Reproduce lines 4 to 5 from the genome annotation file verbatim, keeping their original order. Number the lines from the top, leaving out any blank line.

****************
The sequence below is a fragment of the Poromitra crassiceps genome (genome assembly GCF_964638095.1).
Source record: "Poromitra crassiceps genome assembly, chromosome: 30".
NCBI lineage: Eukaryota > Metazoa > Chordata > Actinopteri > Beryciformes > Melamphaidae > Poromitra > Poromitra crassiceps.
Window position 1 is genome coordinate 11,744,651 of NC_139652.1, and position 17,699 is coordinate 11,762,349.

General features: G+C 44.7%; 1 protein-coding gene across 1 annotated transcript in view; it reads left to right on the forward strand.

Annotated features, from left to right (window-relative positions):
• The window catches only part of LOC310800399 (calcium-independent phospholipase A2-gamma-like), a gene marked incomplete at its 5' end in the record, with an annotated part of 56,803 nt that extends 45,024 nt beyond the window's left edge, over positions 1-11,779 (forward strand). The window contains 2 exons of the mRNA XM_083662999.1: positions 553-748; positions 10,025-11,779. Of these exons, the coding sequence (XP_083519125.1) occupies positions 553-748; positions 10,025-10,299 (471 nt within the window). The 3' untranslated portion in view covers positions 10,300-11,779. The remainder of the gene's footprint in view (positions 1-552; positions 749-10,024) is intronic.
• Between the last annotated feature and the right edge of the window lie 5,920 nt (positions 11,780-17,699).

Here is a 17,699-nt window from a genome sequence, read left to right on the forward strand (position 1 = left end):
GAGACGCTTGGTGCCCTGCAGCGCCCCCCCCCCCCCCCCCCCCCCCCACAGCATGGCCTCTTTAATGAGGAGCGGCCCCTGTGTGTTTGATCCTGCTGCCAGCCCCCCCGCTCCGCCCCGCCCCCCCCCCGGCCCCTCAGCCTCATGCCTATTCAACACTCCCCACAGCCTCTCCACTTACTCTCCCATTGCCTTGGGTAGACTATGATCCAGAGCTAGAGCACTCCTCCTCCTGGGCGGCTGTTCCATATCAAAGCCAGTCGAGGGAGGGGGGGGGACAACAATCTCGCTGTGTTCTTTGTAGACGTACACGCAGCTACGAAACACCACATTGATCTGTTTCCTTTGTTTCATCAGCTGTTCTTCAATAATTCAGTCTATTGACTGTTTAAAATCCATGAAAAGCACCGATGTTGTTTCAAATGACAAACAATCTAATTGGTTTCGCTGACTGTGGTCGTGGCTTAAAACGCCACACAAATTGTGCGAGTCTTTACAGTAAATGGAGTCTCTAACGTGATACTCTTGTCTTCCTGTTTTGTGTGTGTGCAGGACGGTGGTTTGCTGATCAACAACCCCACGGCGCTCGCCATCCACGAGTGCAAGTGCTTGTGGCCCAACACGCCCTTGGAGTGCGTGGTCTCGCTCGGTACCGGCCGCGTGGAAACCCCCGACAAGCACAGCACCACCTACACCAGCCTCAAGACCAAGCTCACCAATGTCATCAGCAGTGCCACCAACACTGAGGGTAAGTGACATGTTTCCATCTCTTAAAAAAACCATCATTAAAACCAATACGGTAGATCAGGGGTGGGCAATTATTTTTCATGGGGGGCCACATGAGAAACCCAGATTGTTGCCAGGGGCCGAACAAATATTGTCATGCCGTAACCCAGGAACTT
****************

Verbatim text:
Window position 1 is genome coordinate 11,744,651 of NC_139652.1, and position 17,699 is coordinate 11,762,349.

General features: G+C 44.7%; 1 protein-coding gene across 1 annotated transcript in view; it reads left to right on the forward strand.